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Globally, household and ambient air pollution (HAAP) leads to approximately seven million premature deaths per year. One of the main sources of household air pollution (HAP) is the traditional stove. So-called improved cookstoves (ICS) do not reduce emissions to levels that benefit health, but the poorest communities are unlikely to have access to cleaner cooking in the medium term. Therefore, ICS are being promoted as an intermediate step. This paper summarises the current evidence on the ICS available to the global poorest, utilising data from the Clean Cookstoves Catalog and systematic review evidence from the field. The cheapest stoves offer little reduction in HAP. Only one ICS, available at US$5 or less, (the canarumwe) minimally reduced pollutants based on ISO testing standards and no studies included in the systematic reviews reported tested this stove in the field. We recommend field testing all ICS as standard, and clear information on stove characteristics, sustainability, safety, emissions efficiency, in-field performance, affordability, availability in different settings, and the ability of the stove to meet community cooking needs. In addition, ICS should be promoted alongside a suite of measures, including improved ventilation and facilities to dry wood, to further reduce the pollutant levels.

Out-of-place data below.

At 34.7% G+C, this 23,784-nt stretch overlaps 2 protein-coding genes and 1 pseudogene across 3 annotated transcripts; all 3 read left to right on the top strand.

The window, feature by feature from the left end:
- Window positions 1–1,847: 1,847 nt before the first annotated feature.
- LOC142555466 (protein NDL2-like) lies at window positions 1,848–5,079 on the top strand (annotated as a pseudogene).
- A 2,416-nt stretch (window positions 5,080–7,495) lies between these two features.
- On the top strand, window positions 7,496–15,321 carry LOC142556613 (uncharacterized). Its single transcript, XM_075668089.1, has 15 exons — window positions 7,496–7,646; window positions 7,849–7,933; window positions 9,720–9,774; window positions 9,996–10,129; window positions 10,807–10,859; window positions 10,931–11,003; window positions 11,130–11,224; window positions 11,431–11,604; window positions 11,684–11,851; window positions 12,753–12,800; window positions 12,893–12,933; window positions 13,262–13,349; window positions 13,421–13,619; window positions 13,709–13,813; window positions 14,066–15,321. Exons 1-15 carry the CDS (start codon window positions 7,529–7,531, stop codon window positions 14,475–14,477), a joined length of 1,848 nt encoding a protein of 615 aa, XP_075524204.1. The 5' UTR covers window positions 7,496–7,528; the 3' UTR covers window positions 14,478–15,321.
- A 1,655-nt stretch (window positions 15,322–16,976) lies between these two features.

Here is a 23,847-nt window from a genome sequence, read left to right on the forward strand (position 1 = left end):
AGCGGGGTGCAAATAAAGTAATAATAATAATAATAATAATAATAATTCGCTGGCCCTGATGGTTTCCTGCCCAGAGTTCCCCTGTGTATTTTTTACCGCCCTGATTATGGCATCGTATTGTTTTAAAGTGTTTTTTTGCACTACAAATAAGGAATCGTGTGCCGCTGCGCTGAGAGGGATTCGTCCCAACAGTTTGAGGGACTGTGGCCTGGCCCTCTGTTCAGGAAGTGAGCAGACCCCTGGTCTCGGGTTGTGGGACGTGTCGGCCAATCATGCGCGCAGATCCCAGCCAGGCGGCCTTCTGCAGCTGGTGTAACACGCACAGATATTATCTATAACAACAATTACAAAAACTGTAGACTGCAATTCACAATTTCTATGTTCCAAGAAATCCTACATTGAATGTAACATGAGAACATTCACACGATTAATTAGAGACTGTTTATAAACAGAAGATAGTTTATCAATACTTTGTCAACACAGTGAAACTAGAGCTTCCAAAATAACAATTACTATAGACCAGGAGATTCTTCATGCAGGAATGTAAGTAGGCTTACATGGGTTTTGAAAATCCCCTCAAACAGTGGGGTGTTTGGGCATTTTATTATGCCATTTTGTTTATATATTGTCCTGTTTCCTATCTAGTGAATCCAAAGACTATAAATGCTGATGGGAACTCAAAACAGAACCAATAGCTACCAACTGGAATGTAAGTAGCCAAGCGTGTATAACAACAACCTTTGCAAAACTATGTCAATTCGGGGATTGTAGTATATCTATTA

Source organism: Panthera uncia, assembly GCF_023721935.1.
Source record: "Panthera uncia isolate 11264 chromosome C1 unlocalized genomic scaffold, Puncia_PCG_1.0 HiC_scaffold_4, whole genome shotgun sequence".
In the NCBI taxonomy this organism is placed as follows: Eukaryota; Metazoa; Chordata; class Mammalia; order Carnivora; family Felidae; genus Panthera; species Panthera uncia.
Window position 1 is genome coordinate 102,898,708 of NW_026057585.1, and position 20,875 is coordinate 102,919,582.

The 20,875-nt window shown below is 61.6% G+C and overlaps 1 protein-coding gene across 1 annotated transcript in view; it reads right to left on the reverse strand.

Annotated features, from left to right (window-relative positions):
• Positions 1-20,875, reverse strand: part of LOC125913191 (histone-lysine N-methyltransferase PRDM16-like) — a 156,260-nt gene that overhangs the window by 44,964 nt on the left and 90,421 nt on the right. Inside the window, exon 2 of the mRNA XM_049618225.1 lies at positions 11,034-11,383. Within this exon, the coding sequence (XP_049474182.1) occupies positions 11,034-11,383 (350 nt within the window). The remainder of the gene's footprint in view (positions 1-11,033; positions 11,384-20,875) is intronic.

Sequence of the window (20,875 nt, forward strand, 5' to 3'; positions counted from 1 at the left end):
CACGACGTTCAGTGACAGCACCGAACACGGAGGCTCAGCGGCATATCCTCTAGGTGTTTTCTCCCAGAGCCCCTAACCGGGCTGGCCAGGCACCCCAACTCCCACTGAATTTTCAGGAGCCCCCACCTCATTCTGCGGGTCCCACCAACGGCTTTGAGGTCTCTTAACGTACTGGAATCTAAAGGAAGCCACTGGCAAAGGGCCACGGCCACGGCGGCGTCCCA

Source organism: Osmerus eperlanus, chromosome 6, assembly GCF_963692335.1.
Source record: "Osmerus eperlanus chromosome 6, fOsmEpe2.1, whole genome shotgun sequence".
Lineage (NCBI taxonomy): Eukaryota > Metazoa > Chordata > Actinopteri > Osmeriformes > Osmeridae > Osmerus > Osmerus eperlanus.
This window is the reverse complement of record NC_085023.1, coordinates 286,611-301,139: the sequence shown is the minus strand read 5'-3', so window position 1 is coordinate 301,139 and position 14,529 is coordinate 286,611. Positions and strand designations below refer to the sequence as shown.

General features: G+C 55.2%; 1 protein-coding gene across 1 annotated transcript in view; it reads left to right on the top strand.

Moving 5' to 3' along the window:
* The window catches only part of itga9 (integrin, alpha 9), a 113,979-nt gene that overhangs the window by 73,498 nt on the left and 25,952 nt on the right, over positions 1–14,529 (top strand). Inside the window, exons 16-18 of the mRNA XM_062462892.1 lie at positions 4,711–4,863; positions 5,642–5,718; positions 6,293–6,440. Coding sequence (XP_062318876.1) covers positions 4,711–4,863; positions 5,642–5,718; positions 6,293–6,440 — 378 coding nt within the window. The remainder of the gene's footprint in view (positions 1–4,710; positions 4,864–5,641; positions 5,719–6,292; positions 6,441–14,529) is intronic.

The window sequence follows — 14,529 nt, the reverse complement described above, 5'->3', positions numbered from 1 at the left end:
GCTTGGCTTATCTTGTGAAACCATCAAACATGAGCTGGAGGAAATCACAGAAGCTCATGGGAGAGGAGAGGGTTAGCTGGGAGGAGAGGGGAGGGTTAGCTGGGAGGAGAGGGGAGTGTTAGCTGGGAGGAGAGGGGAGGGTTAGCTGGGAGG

Debbi Stanistreet, Eunice Phillip, Nitya Kumar, Rachel Anderson de Cuevas, Megan Davis, Jessica Langevin, Vincent Jumbe, Aisling Walsh, Sarah Jewitt, Mike Clifford. Which Biomass Stove(s) Capable of Reducing Household Air Pollution Are Available to the Poorest Communities Globally? International journal of environmental research and public health. 2021 Sep 01;18(17)

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PMID: 34501816

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